Before the PATRIOT Act, the FBI could issue NSLs only if there was a factual basis for believing that the records pertained to a suspected spy or possible terrorist (in statutory terms, an "agent of a foreign power"). The PATRIOT Act eliminated both prongs of that standard by removing the requirement that agents provide any factual basis for seeking records and the requirement that the information being sought must "pertain to" a foreign power or the agent of a foreign power. Now it is sufficient for the FBI to merely assert that the records are "relevant to" an investigation to protect against international terrorism or foreign espionage.
In some respects, the Administration was correct in asserting that the pre-PATRIOT standard for NSLs was not workable, particularly in its requirement that NSLs could be used only to obtain information about a foreign power or an agent of a foreign power. Sometimes the government in a counter-intelligence or international terrorism investigation has a legitimate need for information about a person even though the government has no reason to suspect he is an agent of a foreign power.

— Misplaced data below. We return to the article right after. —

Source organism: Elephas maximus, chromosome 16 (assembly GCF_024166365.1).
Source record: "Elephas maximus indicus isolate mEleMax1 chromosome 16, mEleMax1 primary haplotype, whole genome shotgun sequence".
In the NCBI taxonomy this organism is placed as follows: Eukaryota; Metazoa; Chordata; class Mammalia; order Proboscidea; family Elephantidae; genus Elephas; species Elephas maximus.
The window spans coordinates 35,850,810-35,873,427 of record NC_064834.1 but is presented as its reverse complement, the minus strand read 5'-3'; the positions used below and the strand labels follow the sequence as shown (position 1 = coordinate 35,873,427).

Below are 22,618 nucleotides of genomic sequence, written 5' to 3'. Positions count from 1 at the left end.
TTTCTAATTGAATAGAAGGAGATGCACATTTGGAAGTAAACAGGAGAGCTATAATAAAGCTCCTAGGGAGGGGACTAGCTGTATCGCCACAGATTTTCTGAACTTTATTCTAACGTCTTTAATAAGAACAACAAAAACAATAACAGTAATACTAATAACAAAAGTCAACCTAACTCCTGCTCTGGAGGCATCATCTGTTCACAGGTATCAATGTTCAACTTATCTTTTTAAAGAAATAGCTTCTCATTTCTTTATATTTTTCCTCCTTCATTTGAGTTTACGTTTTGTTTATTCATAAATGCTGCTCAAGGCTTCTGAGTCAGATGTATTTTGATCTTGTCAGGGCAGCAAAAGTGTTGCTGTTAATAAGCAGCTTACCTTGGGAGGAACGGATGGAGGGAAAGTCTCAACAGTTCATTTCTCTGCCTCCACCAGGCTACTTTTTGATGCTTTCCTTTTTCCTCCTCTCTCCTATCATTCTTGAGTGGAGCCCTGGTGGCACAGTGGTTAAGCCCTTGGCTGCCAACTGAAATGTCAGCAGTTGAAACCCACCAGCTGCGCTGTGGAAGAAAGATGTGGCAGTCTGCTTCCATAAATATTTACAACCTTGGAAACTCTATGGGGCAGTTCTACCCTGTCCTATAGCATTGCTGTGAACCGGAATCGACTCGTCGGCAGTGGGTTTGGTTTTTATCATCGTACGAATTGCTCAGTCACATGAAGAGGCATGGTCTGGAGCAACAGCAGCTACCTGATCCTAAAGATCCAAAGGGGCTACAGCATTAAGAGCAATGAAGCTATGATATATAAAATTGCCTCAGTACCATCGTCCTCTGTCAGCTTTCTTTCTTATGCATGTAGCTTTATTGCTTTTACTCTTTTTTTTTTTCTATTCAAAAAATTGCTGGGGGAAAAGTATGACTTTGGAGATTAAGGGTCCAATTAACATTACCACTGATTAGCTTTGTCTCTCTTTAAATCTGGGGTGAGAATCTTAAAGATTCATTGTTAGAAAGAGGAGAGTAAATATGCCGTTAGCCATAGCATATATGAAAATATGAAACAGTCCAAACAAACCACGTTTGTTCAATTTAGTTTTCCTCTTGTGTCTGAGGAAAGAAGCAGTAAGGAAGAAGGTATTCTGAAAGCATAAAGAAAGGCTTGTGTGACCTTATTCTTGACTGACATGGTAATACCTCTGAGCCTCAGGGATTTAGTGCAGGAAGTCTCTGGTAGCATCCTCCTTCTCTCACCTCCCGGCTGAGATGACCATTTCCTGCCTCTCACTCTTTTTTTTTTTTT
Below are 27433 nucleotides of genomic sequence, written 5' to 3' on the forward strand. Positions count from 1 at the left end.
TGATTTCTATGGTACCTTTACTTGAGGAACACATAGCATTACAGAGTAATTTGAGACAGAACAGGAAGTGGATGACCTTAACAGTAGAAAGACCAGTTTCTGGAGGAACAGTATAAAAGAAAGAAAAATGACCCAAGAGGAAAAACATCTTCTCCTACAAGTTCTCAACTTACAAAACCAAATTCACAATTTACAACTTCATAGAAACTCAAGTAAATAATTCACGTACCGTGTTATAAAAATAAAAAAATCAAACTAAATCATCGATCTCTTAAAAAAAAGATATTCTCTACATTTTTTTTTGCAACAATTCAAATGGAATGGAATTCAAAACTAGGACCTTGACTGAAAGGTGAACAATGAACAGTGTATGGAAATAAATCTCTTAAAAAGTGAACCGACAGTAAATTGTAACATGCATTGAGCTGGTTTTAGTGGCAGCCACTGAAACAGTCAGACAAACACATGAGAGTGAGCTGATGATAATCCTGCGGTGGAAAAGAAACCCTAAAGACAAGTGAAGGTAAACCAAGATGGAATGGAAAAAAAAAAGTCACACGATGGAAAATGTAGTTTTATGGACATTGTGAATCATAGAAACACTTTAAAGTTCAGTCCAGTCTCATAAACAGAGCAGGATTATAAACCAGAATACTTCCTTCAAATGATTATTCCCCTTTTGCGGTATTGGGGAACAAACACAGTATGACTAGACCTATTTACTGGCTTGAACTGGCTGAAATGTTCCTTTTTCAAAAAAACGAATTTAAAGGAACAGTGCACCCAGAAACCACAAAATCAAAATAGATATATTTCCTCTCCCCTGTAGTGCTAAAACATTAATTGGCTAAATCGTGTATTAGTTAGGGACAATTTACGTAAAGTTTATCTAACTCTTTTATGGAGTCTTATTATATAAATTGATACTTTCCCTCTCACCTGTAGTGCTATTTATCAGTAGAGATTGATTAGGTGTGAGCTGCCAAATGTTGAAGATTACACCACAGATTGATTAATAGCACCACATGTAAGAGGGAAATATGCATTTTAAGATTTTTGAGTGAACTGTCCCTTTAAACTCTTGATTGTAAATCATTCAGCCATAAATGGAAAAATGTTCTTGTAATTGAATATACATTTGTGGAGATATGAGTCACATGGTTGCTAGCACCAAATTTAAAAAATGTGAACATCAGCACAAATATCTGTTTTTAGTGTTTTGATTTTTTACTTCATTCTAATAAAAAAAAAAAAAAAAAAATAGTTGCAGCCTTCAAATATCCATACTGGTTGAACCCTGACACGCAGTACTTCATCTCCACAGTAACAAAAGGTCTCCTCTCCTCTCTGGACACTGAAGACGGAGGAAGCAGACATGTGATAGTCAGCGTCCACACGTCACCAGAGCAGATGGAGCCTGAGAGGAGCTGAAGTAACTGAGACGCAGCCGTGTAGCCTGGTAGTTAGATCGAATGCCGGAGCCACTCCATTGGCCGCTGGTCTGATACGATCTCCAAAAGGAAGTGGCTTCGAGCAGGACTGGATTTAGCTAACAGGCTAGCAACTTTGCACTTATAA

However, the PATRIOT Act went way too far and eliminated any effective standard from the NSL authorities. Now, the only requirement is that the FBI must state for internal purposes that the records are "relevant to" or "sought for" foreign counter intelligence or terrorism purposes. Since foreign counterintelligence and terrorism investigations can investigate lawful, even political conduct, and since the FBI conducts wide-ranging investigations on an ongoing basis of many terrorist groups, the requirement that the agents state that the records are sought in connection with some investigation is not a meaningful limit. (Remarkably, the DOJ Inspector General found that FBI agents issued NSLs without complying even with this minimal administrative requirement.)